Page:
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University of British Columbia
Land & Food Systems
LFS 252
Erin Friesen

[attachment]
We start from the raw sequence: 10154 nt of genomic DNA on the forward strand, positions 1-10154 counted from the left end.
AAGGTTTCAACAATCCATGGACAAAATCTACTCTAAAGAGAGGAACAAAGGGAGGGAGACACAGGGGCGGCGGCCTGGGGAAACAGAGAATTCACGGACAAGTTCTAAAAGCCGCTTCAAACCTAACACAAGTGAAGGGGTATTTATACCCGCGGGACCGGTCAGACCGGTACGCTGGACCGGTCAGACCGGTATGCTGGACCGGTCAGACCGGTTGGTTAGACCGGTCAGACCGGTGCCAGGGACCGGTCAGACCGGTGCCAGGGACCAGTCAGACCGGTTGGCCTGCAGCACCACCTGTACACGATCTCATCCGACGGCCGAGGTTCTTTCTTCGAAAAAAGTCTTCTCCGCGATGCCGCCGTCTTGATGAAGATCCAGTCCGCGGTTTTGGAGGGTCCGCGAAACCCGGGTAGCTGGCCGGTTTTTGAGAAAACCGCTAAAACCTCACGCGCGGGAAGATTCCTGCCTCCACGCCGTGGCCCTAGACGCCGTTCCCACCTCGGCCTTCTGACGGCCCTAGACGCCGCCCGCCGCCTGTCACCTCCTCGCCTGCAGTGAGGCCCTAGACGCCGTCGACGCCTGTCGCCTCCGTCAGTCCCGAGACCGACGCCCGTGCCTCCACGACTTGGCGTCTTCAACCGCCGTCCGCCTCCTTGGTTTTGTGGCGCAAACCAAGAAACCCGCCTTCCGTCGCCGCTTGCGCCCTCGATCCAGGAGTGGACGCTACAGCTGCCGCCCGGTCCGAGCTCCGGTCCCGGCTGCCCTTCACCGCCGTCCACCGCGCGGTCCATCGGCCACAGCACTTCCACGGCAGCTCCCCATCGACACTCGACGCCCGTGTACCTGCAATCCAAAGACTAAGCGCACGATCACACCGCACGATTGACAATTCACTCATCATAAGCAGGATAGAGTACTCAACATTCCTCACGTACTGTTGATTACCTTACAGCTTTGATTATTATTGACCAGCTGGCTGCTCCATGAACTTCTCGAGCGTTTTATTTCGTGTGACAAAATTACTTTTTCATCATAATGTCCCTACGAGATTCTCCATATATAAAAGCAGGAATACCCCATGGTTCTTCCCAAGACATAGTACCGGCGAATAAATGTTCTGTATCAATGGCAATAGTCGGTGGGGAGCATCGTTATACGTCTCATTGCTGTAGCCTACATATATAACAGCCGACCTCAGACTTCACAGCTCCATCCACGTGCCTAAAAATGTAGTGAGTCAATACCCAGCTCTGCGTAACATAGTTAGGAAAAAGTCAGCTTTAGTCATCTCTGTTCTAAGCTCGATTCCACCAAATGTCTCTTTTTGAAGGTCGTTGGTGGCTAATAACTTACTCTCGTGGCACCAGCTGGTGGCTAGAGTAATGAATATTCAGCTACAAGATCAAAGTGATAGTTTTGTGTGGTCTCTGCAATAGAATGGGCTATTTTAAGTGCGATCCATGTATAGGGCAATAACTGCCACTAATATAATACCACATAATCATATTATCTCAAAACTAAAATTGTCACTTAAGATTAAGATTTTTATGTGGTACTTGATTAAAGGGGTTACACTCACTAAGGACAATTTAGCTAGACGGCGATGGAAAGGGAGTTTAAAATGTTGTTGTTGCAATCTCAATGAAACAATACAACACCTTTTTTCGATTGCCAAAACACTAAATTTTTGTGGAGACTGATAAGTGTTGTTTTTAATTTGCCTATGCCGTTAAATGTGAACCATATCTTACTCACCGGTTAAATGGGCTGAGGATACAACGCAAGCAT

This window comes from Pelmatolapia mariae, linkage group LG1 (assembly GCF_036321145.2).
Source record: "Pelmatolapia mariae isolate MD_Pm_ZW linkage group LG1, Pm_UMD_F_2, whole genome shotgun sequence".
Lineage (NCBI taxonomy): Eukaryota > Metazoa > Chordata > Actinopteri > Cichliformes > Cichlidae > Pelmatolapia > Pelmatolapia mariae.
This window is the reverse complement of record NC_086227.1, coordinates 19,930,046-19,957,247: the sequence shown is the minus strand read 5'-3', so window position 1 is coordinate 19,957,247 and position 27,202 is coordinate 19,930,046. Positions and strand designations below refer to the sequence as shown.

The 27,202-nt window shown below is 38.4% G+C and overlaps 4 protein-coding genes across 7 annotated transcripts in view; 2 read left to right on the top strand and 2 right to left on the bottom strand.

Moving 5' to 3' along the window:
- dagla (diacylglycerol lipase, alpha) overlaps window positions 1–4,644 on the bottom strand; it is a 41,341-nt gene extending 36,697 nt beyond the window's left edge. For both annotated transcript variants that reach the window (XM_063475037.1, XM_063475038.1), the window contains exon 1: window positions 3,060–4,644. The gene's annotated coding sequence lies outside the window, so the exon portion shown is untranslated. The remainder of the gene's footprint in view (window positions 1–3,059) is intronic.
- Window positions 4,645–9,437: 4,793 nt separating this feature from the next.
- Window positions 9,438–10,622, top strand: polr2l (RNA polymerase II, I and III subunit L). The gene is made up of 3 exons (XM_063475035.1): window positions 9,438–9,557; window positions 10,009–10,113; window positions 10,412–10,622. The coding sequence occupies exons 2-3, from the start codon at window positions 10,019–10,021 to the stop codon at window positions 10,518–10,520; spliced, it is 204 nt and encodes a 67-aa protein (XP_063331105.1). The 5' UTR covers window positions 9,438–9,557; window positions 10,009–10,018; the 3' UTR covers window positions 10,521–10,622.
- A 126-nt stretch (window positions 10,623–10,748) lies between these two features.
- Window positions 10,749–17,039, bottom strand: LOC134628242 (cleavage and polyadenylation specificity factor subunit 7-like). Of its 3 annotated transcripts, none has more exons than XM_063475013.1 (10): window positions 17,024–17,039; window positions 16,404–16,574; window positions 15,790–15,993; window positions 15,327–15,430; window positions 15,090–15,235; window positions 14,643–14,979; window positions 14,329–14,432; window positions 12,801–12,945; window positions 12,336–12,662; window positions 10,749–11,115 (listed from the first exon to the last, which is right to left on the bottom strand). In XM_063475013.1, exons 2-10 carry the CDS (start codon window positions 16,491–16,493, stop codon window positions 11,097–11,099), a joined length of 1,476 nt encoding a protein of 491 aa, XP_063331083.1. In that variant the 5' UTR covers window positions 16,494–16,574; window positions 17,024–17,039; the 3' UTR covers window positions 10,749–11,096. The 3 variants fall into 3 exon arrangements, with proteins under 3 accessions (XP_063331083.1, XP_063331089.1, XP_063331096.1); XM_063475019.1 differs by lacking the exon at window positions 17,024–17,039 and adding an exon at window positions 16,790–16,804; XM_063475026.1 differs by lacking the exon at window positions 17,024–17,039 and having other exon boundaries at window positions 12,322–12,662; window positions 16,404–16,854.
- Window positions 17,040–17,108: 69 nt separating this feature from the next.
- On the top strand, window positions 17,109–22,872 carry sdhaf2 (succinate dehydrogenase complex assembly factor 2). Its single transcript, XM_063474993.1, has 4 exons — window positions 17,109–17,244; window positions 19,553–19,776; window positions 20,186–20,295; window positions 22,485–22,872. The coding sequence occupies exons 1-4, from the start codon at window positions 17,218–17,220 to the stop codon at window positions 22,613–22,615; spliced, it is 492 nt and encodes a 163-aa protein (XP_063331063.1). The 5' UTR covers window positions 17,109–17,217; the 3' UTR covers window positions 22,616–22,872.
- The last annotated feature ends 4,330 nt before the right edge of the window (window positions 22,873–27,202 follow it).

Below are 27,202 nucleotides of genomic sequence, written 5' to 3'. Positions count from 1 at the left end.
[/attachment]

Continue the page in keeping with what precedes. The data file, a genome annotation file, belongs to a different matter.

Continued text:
LFS 252 Cha 1 Data Learning objectives:  Suggest confounding variables prevent us from inferring causation Confounding variables: People who eat garlic may also eating higher level of food affecting the outcomes - Numerical and categorical variables 1. Data is observation that you or someone else records 2. Data is numbers- measurement e.g. weight, height 3. Data can be nonnumeric : eye color , drinking or not Numerical – quantities Categorical- qualities – describing them- car color, - A variable is a characteristic of people or things e.g. weight, eye color - Population is the collection of all data values - A sample is a subset of the population. -> A sample is used to get a partial, representing a portion of a big group - Coding categorical data: Categorical sometimes will contain numbers, but it still counts as categorical data Reason- easier to input in file (into computer) e.g. How do you like the course? 1 ok 2 good 3 dislike -> Results: 1,2,3,2,3,2,1 -> still categorical Categorical data in two- way tables : counts and frequency Understanding causality: - Designing experiments 1. Observation study: uses group that are already created and recorded the difference  We can only say the treatment and outcomes are associated instead of causation Why? Individuals from each group may not be identical (ppl eat garlic my also eat more ginger)  Confounding variable -> may have another variable actually causing the result e.g. maybe smoking is actually causing the disease not eating garlic 2. Controlled experiment  Establishing causality: show that an outcome is affected by some treatment  Divide into treatment group and control group) # The sample sizes have to be large enough account for the variability # assigning should be done randomly Placebo effect: the phenomenon of reacting after being told of receiving a treatment even if there was no actual treatment again Blind study: is a control study where the participate do not know whether they are taking treatment Double blind study ( Ideal, but not necessary for the experiment) : when the person collecting the data doesn’t know which treatments the participates are taking. Cha 2 visualizing data Why visualizing data-> more effective to summarize data  Can see patterns, variables, relationships, easy to understand  Can show the wrong data Distribution: describe values, frequencies and shape of the data Visualizing numerical data : 1. Dot pot Pros: show the individual data values, easy to spot outliers, describe the distribution visually Cons: not very common and not good for data with too many individual values 2. Stem a
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